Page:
We have been testing the applicability of this assumption to karst settings by studying the isotopic composition of carbonate host rocks in a variety of caves showing clear-cut hypogene morphologies. Cores drilled into the walls of cave chambers and galleries were stud­ied petrographically and the C and O isotope composition was analyzed along these cores, which typically reached a depth of 0.5 to 1.2 m. We identified three scenarios: (a) no isotopic alteration, (b) a sigmoidal isotope front within a few centimeters of the cave wall, and (c) pervasive isotope alteration throughout the entire core length. Type (a) was found in caves where the rate of cave wall retreat apparently outpaced the rate of isotopic alteration of the wall rock (which is typical, for example, for sulfuric acid speleogenesis). Type (c) was observed in geologically young, porous limestone showing evidence of alteration zones up to 5 m wide. The intermediate type (b) was identified in hypogene karst cavities developed in tight limestone, dolostone and marble.

Our data in conjunction with evidence from speleothems and their geochemical and fluid-inclusion composition suggest that the spa­tial extent of the isotopic alteration front depends on the porosity and permeability, as well as on the saturation state of the water. Wider alteration zones primarily reflect a higher permeability. Shifts are most distinct for oxygen isotopes and less so for carbon, whereby the amplitude depends on a number of variables, including the isotopic composition of unaltered host rock, the isotopic composition of the paleofluid, the temperature, the water/rock ratio, the surface of water-rock contact, the permeability of the rock, and the time available for isotope exchange. If the other parameters can be reasonably constrained, then semi-quantitative temperature estimates of the paleowater can be obtained assuming isotopic equilibrium conditions.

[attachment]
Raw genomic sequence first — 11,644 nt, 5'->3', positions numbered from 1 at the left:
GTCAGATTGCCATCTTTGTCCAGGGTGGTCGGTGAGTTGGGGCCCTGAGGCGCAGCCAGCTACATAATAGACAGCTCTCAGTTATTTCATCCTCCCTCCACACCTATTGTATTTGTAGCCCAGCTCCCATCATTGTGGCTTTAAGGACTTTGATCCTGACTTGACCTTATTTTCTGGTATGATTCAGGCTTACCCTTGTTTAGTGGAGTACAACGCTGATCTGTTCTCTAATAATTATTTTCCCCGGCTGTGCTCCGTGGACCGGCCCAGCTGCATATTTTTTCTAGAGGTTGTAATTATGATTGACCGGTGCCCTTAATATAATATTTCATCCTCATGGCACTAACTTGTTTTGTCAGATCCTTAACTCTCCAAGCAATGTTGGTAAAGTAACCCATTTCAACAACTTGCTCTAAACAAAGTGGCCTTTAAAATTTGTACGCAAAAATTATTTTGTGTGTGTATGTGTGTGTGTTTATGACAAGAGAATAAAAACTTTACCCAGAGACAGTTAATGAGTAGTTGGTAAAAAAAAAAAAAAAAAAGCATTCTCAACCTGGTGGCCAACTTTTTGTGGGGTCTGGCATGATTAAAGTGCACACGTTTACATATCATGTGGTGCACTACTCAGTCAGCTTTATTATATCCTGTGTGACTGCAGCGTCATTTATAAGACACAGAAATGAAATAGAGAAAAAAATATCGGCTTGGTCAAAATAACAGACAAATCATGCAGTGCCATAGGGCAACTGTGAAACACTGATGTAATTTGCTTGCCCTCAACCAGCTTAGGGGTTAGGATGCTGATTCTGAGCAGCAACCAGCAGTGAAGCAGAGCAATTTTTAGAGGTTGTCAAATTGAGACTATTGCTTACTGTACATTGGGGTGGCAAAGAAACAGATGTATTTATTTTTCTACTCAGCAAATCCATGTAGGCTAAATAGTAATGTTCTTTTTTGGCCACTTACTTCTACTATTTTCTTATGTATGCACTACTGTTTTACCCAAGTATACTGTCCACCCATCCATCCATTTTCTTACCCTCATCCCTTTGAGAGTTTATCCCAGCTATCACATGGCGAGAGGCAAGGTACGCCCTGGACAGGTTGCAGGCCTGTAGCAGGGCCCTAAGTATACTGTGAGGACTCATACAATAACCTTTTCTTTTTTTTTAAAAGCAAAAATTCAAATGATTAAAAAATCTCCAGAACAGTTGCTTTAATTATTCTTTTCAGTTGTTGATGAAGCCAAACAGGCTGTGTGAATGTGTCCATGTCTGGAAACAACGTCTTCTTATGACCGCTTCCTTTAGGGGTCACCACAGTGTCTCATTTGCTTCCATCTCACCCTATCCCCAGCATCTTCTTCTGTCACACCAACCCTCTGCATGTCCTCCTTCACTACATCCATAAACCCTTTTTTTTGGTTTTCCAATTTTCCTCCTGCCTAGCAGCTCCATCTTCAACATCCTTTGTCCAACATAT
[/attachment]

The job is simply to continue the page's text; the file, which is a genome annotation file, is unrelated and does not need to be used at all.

If preserved (scenarios b and c), alteration fronts are a strong evidence of hypogene speleogenesis, and, in conjunction with hypogene precipitates, allow to fingerprint the isotopic and physical parameters of the altering paleofluid. The reverse conclusion is not valid, however; i.e. the lack of evidence of isotopic alteration of the cave wall rock cannot be used to rule out hypogene paleo-water-rock interaction.


Vadose CO2 gas drives dissolution at water tables in eogenetic karst aquifers more than mixing dissolution, 2014, Gulley J. , Martin J. , Moore P.